The Boreal Forest eNewsletter
Seasoning Firewood Saves Money Burning firewood can save money compared to using fuel oil for heat. If you burn firewood, would you like to save 20 percent or more on your wood? A wood stove using seasoned firewood will save at least 20 to 40 percent on the wood budget. Many in Interior Alaska are turning back to locally abundant renewable forests to get less expensive heat. Seasoning firewood is about saving money, improving efficiency, saving wear and tear on your saws, gear and on your body. It’s also about improving air quality and conserving forest resources. Getting the most value for your money means burning the wood only after it has been cured or “seasoned,” whether you cut your own, have it delivered log length and saw it up and split it yourself, or purchase wood cut and split. Live winter- cut trees contain about 40 percent moisture content. Timber cut in the summer or fall may have higher moisture content due to the sap being up in the tree. Seasoned firewood is 20 percent or less moisture content. Moisture content can be measured using a moisture meter, which may be purchased at local hardware stores. Research by the Cold Climate Housing Research Center in Fairbanks determined that firewood cut in spring, immediately split, stacked off the ground and covered will become seasoned firewood within six weeks to three months. It’s best to build stacks a couple of inches apart to allow for airflow. Seasoned wood remains cured if protected from rain on top and has plenty of airflow circulating through the stacks. Fall-cut and split firewood did not completely season over winter and had to finish during the warm summer to be seasoned by the following winter. Burning unseasoned firewood means burning extra to cook off moisture still trapped in the wood in order to get the same heat value obtained from burning less wood that is seasoned. The same effective heat value is obtained from fewer cords of seasoned wood. You save at least 20 percent or more of your woodpile by burning it seasoned at 20 percent rather than unseasoned at 40 percent moisture content.
The following are just examples for comparison and only hypothetical. If seasoned wood can be purchased delivered cut and split for $375/cord, it would cost $3,000 for eight cords. This wood should have been split to cure to 20 percent moisture content or less. If the difference between seasoned and unseasoned wood is 20 percent and 40 percent moisture content, 10 cords of unseasoned or wood is needed to have the same heat equivalent as eight cords of seasoned wood if burned immediately. From our example: If unseasoned or “green” wood can be purchased delivered cut and split for $275/ cord, it would cost $2,750 for 10 cords. In actual fact, less than a cord’s value in green wood is saved by burning 10 cords of green wood compared to eight cords of seasoned. The Cold Climate and Housing Research Center also found that drying to get seasoned wood only really begins when the wood is also split. Stacking the wood off the ground and covering the top of the pile is recommended to help it dry and keep its cure. Forest resources are conserved and our timber stands will last at least 20 percent longer by the conservation that comes from burning seasoned firewood. Our air quality will be enhanced, less wood is being burned to keep our homes warm and burning seasoned wood is not laden with moisture burned off by using it unseasoned. Using well-seasoned firewood is a personal decision that allows your household budget to go a lot further.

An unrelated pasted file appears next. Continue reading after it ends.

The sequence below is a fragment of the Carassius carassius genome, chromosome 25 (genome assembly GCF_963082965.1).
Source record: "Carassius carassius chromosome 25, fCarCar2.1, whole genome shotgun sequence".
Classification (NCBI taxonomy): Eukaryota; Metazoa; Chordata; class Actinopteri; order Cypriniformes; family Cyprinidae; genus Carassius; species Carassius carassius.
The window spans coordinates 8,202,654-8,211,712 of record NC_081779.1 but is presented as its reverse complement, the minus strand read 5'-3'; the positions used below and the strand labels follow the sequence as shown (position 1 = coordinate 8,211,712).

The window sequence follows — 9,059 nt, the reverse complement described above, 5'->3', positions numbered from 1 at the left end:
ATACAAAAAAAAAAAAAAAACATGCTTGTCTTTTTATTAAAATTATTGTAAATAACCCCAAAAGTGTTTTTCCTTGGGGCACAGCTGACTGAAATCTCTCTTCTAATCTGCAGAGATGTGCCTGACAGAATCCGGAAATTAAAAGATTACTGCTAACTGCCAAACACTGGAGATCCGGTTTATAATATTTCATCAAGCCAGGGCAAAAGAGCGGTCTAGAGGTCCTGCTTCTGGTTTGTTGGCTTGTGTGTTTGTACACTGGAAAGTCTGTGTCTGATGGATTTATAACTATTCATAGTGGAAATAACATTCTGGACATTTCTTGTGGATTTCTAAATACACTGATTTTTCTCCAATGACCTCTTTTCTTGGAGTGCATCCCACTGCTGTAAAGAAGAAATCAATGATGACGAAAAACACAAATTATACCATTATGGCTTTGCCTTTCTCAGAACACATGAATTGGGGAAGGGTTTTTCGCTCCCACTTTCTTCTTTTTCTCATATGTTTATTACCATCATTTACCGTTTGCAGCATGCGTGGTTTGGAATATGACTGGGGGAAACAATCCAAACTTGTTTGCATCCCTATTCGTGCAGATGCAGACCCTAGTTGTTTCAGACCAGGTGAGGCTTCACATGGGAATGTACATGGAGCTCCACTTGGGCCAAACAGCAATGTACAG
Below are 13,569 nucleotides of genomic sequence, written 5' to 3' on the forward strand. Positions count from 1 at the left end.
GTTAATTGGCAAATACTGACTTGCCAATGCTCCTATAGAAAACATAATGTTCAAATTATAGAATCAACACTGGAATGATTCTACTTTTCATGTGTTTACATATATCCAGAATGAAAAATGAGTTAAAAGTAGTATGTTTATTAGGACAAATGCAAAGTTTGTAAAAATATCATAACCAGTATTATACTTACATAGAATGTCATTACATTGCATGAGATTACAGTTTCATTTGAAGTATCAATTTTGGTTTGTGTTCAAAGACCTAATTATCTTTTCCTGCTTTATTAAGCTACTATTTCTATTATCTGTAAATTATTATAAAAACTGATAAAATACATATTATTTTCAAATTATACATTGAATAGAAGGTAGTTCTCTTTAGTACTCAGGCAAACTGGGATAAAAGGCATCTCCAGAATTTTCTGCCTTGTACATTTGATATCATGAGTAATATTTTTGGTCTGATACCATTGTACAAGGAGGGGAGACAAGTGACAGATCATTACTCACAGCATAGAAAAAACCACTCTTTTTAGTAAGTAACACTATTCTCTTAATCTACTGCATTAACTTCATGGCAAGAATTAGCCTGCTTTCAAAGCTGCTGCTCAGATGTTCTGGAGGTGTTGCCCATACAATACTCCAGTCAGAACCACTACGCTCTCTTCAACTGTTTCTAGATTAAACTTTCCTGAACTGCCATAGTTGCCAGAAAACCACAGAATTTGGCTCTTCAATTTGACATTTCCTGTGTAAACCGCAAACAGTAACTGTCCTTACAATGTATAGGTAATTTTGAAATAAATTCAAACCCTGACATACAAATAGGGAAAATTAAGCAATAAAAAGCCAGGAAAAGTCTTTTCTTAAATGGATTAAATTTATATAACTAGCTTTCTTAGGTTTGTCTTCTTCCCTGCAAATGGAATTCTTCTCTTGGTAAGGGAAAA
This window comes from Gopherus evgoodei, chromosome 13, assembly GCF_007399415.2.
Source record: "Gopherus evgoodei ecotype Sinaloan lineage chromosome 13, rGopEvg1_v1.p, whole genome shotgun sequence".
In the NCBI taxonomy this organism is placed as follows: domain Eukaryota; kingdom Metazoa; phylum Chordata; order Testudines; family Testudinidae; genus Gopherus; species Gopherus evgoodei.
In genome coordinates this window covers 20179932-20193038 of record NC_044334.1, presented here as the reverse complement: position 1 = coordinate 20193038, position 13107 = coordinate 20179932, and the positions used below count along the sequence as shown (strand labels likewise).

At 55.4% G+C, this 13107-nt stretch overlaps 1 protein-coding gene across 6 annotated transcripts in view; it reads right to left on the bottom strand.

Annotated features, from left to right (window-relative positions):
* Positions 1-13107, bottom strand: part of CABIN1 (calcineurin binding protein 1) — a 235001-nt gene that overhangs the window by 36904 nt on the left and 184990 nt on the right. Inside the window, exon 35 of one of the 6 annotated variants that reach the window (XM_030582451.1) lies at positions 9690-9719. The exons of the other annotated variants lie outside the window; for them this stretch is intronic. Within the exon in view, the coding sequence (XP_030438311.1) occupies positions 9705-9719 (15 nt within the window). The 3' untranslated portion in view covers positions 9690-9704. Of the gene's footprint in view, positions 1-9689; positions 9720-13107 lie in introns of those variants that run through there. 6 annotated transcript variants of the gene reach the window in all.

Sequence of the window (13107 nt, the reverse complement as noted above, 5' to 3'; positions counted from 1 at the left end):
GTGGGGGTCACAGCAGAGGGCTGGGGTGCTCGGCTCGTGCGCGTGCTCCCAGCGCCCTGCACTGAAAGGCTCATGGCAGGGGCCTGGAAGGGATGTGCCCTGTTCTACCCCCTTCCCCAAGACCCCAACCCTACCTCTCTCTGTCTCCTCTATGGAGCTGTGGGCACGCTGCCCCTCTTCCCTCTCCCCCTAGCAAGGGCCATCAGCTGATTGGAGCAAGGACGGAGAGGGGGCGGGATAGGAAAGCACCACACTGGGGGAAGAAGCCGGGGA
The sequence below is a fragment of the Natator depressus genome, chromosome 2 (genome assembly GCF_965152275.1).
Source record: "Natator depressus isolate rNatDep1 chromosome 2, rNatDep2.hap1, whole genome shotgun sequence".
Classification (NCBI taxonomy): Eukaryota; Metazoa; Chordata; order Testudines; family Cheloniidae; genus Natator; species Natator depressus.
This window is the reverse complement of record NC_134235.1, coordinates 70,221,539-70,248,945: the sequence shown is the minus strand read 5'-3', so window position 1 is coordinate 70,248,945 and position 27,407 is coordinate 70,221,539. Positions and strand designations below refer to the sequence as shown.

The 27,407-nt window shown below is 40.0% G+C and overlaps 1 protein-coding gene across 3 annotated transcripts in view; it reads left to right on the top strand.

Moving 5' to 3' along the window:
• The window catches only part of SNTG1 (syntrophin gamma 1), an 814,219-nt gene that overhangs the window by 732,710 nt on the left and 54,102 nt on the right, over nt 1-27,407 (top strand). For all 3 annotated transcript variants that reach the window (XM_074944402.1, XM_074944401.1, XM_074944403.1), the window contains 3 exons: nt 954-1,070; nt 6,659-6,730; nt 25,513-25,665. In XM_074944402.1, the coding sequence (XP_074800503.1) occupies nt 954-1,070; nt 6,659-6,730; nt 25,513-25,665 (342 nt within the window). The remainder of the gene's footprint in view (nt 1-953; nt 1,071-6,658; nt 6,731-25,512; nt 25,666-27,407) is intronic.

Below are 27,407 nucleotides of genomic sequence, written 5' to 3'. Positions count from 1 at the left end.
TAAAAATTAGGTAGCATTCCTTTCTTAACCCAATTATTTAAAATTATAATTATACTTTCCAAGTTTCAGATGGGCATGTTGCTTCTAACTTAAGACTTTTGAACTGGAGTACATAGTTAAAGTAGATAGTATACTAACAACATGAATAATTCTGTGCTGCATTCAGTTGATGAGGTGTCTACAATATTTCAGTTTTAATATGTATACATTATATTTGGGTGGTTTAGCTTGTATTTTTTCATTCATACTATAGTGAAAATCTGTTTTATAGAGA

The Boreal Forest eNewsletter
Tree Feature: Quaking Aspen (Populus tremuloides) Quaking aspen is found in the Interior Alaska boreal forest. It is also known as the trembling aspen or popple. Little of this white wood tree species is used for commercial purposes in the Alaska, although it is widely used and managed sustainably in Canada, the lake states of Minnesota, Wisconsin and Michigan, and places in the western U.S. for pulp, biomass, logs, pallets, furniture core stock, wall paneling and novelty wood products. Aspen is an important tree species for early serial stages of boreal forest succession. Many species of wildlife depend upon aspen in various size classes and densities for important components of their habitat. Some species, including the ruffed grouse, which are also found in Interior Alaska, thrive best in areas with diverse stands of aspen, willow and young birch. Quaking aspen is very dependent on fire and logging, which exposes the forest floor to full sunlight, for successful regeneration. Aspen is classed as a very shade-intolerant tree species. Partially cutting aspen stands will ensure that it gets shaded out and becomes excluded from the forest stand entirely. Regeneration after aspen dies out of the stand will then be only by seed, if seed is nearby. Quaking aspen regenerates best after fire or harvesting by root sprouting. Aspen is a clonal tree species, meaning that many acres of aspen grow from the same individual tree. They are often referred to as some of the largest organisms on the planet. An aspen clone may be several thousand acres and all interconnected by their root systems. Wildlife depend on the buds,